How to Determine Capital Loss From Stocks in the Short-Term Vs. Long-Term Carry Forward

If you've had a rough year selling stocks, tax relief is in sight. Not only can you use your losses to offset any gains, you can also take a limited tax deduction. In addition, you can carry forward the excess loss into future years when, hopefully, you will have more gains to offset. However, you need to keep track of how much you have in short-term losses and long-term losses, because the difference can change how much tax you owe.

Identifying Short- and Long-Term Losses

Before you can calculate your short-term and long-term loss carry forwards, you have to distinguish between your short-term and long-term losses. A short-term loss is any loss on the sale of a stock you held for one year or less. A long-term loss is any loss on the sale of a stock you held for more than on year. When figuring your holding period, don't count the day you bought the stock but do count the day you sold it.

Calculate Losses Separately

Calculate your net long-term loss separately from your net short-term loss. If you carry forward a loss, it keeps its character so you can't simply lump all your losses together. For example, if you have short-term losses of $1,000 and $3,000 and long-term losses of $5,000 and $4,000, but also a long-term gain of $3,000, you have a net short-term loss of $4,000 and a net long-term loss of $6,000.

Figuring Your Deduction

If you have a net loss from your short-term and long-term trades, the IRS permits you to deduct up to $3,000 in that year, but you must carry forward the remainder. If you have both short-term and long-term losses, use up the short-term losses first in figuring your deduction. For example, if you have $4,000 in short-term losses and $6,000 in long-term losses, use $3,000 of your short-term losses for your deduction that year and carry over the remaining $1,000 of short-term losses and $6,000 of long-term losses to the following year.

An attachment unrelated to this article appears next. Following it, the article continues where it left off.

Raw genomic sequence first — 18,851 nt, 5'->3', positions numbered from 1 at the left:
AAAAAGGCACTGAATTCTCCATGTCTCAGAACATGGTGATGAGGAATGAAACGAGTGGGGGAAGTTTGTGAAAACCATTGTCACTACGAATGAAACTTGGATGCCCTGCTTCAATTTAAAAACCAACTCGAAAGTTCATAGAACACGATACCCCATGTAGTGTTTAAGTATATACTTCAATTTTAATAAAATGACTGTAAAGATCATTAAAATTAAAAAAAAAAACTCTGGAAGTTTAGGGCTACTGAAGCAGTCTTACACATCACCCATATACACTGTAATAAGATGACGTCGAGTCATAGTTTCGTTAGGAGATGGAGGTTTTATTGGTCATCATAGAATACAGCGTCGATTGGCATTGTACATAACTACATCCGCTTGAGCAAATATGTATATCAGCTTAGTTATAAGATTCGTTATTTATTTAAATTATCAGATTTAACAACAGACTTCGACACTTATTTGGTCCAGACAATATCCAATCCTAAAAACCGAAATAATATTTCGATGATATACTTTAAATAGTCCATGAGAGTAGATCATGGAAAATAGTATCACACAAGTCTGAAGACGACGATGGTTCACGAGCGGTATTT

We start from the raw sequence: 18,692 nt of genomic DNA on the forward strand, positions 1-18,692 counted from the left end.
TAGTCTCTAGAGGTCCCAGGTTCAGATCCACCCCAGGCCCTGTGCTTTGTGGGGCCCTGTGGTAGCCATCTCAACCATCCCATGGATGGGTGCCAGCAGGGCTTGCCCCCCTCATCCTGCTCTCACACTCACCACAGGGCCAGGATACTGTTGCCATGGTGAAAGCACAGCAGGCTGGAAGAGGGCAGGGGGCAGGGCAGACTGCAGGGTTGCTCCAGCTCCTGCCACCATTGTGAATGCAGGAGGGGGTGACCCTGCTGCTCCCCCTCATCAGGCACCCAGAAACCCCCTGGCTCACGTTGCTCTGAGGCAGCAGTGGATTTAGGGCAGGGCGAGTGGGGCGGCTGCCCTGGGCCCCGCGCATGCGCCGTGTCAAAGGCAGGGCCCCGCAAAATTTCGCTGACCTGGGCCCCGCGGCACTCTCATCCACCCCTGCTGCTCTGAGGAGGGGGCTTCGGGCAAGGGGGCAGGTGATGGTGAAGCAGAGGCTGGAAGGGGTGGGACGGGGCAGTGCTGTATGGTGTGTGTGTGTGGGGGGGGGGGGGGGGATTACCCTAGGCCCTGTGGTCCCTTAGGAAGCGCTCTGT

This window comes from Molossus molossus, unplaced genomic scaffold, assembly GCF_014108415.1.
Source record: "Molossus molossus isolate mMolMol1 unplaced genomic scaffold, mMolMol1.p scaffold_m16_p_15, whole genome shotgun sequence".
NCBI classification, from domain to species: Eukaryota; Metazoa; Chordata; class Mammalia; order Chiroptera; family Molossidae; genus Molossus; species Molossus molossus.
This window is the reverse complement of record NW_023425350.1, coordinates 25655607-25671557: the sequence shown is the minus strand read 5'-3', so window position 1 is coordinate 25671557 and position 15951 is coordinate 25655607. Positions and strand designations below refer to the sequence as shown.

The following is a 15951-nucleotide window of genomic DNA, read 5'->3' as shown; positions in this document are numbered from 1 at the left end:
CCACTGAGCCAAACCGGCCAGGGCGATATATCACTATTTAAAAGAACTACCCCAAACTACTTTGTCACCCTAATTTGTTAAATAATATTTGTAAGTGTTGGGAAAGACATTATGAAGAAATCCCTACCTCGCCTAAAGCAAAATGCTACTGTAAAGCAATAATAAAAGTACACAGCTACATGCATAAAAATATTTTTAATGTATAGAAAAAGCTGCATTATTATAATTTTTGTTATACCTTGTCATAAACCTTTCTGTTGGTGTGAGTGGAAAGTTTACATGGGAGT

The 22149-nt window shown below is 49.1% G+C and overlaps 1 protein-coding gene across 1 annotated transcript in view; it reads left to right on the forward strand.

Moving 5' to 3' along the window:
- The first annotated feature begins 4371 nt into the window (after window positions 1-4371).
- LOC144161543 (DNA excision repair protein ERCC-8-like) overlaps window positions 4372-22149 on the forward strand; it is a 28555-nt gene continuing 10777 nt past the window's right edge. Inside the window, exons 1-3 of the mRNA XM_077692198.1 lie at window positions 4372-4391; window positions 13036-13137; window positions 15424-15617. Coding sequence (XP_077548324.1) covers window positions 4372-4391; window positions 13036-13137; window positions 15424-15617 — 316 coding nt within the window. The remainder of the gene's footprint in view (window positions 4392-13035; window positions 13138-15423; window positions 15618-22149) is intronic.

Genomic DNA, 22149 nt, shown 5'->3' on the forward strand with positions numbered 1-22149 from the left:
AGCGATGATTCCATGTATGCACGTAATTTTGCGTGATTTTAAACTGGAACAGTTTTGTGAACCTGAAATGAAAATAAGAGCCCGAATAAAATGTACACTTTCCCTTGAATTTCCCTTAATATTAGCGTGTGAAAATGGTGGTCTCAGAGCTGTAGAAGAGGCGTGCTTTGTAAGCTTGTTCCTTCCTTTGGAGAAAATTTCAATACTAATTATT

Significance of the Difference

Short-term losses are more advantageous than long-term losses because short-term gains are taxed at the higher ordinary income tax rates. Long-term gains, on the other hand, are taxed at the lower capital gains rates. For example, assume you have $5,000 in short-term gains and $5,000 in long-term gains. If you have a $5,000 short-term loss carry forward, you wipe out your short-term gains and the $5,000 of long-term gains are taxed at the lower rate. However, if your $5,000 carry forward is a long-term loss, it wipes out the long-term gains leaving you with the $5,000 taxed at the higher ordinary income rates.

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About the Author

Mark Kennan is a writer based in the Kansas City area, specializing in personal finance and business topics. He has been writing since 2009 and has been published by "Quicken," "TurboTax," and "The Motley Fool."

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